"I'm really sorry to bother you and this is probably nothing, just me looking for attention, but I made this *huge list of autistic traits I have* and showed it to my parents but they got really mad at me. Do... do you think maybe... I mean, actually, nevermind."
"I'm really sorry to bother you, and this is probably nothing, but I have almost no memory of my childhood other than I guess throwing a lot of tantrums. But I've recently learned about autistic meltdowns and I'm wondering if... well, probably this is just me making excuses, nm"
Read 6 tweets
6 Apr
I've been playing video games for almost four decades. Some of my earliest memories are pressing buttons on a keyboard and watching characters react on the screen. Video games have been there for me through every life crisis, every good time.

But lately they do nothing for me.
It's a really bad feeling to feel like you've outgrown your best hobby, favorite special interest, most soothing way to spend time.

I feel so agitated when I have some free time and sit down at my computer and just... don't... want to.
I keep buying new games thinking "maybe I just don't have any good games right now", spending 20 minutes playing through the tutorial or opening area and closing them forever.

I spend so much time just staring at steam, wishing I felt any of that joy that got me through so much.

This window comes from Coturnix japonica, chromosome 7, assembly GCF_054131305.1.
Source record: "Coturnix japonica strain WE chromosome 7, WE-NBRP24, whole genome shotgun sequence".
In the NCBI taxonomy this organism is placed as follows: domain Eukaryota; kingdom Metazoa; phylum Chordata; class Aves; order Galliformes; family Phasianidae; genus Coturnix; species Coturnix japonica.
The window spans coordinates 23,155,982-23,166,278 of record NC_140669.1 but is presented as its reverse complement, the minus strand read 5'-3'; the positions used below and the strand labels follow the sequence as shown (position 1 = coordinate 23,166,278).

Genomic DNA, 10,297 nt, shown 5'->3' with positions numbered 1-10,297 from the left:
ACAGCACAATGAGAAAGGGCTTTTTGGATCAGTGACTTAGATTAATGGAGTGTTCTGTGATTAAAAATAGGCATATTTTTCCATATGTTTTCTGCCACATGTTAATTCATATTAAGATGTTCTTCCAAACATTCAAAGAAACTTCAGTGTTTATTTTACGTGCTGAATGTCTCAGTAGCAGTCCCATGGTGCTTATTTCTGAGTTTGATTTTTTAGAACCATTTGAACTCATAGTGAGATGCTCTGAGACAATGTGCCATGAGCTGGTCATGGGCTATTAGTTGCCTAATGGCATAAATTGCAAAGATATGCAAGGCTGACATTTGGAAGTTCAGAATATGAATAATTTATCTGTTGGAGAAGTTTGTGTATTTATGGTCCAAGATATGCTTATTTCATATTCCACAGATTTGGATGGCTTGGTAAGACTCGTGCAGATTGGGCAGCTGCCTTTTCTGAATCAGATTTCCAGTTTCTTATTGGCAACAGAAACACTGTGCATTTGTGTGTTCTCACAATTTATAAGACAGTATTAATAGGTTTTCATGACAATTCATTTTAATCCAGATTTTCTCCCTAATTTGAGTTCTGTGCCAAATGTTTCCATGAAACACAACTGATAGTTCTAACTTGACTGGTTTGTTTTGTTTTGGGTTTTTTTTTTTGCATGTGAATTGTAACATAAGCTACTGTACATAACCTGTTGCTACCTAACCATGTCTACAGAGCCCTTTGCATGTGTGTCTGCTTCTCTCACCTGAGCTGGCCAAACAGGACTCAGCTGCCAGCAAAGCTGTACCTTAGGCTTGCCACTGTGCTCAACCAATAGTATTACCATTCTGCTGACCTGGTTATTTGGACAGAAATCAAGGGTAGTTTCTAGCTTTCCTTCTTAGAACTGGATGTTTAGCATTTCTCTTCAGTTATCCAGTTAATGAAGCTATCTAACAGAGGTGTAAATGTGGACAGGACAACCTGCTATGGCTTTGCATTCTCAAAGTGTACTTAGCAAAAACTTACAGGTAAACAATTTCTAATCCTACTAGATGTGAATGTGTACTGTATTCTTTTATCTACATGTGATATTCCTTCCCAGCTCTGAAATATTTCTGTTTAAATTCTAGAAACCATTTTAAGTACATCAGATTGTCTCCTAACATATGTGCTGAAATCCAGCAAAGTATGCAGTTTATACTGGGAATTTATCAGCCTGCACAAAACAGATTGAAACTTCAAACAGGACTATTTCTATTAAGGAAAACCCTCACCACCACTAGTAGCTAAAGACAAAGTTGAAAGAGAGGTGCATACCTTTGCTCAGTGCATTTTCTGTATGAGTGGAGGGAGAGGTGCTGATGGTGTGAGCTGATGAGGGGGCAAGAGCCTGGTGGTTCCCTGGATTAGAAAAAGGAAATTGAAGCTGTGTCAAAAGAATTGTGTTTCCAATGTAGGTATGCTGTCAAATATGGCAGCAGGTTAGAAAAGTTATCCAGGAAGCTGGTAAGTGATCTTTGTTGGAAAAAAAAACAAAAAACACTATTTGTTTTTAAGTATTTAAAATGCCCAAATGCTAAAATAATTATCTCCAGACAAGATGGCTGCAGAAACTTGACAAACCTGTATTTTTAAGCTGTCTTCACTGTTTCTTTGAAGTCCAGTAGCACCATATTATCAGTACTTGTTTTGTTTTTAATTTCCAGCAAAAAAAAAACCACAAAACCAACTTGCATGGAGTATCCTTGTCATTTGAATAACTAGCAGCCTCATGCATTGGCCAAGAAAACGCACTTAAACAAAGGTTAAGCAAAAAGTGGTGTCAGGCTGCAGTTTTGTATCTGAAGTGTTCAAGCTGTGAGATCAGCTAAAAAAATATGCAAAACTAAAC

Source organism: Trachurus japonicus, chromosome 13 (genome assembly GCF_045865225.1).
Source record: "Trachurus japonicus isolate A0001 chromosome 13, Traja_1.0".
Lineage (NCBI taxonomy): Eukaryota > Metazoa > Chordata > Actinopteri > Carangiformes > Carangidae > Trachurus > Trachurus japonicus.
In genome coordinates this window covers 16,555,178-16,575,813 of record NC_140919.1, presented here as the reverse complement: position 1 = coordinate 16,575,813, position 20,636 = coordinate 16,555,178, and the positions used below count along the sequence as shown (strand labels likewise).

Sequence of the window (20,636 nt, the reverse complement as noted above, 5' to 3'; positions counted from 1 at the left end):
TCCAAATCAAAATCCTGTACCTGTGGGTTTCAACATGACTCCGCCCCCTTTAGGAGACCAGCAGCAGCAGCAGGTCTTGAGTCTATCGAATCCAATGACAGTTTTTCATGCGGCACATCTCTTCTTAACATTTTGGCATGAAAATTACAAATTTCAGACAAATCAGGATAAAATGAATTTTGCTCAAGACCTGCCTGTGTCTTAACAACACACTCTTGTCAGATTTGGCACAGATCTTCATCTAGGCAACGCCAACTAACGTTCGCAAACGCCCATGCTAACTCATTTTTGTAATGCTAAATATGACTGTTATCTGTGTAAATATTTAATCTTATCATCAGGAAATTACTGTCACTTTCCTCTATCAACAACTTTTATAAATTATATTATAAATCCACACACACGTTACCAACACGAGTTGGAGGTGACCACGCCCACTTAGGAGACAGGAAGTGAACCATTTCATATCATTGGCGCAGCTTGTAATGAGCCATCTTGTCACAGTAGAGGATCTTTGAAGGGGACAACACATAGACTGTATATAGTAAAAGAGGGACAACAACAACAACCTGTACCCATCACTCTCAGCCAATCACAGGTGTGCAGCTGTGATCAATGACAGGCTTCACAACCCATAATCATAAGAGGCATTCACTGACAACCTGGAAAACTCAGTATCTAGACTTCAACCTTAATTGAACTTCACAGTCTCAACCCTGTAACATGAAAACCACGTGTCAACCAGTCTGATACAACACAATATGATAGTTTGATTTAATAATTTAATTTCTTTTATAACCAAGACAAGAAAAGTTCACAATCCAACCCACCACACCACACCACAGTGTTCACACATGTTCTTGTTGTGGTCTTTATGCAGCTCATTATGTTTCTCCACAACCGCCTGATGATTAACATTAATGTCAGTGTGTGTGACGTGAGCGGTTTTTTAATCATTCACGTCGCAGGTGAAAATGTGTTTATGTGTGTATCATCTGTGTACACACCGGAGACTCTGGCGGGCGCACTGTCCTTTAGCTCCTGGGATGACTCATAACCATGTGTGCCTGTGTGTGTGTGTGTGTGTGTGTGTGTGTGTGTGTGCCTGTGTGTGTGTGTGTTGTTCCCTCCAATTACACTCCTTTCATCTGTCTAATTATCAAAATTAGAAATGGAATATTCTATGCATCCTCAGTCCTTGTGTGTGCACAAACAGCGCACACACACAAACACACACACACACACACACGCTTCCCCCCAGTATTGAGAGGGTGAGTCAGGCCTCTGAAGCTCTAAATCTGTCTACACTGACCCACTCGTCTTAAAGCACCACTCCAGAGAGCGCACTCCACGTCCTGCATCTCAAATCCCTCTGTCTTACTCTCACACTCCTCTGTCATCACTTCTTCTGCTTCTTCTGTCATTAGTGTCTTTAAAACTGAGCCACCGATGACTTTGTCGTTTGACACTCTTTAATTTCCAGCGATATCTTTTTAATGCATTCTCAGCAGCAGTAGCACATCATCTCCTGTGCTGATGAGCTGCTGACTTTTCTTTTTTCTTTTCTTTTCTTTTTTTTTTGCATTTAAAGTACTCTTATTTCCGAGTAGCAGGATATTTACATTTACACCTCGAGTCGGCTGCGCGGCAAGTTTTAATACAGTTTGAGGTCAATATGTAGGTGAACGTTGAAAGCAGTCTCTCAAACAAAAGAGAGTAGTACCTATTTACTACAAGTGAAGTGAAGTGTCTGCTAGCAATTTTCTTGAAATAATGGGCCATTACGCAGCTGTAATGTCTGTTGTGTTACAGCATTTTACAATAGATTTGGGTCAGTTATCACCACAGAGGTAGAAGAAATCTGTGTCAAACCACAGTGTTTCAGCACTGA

Read 6 tweets
5 Apr
Suddenly want to start a giant charity called "Allism Speaks" where we offer incorrect advice for dealing with people with allism.

We can make the logo a squawking parrot, they should appreciate that because it captures the way their allism makes them talk too much, see?
We can help families afflicted by allism by teaching their allistic children to be more normal. We do this by withholding food until they demonstrate a normal amount of interest in normal things. "Normal" in this case of course means spending hours of uninterrupted time on it.
Yes, @SNeurotypicals has done a lot of the prior art in this area!

Read 4 tweets
5 Apr
One of my interests for a long time has been modernist literature. I studied English as one of my majors in undergrad, and I wrote an honors thesis talking about Joyce, Woolf and Ford through an "alternative world theory" lens.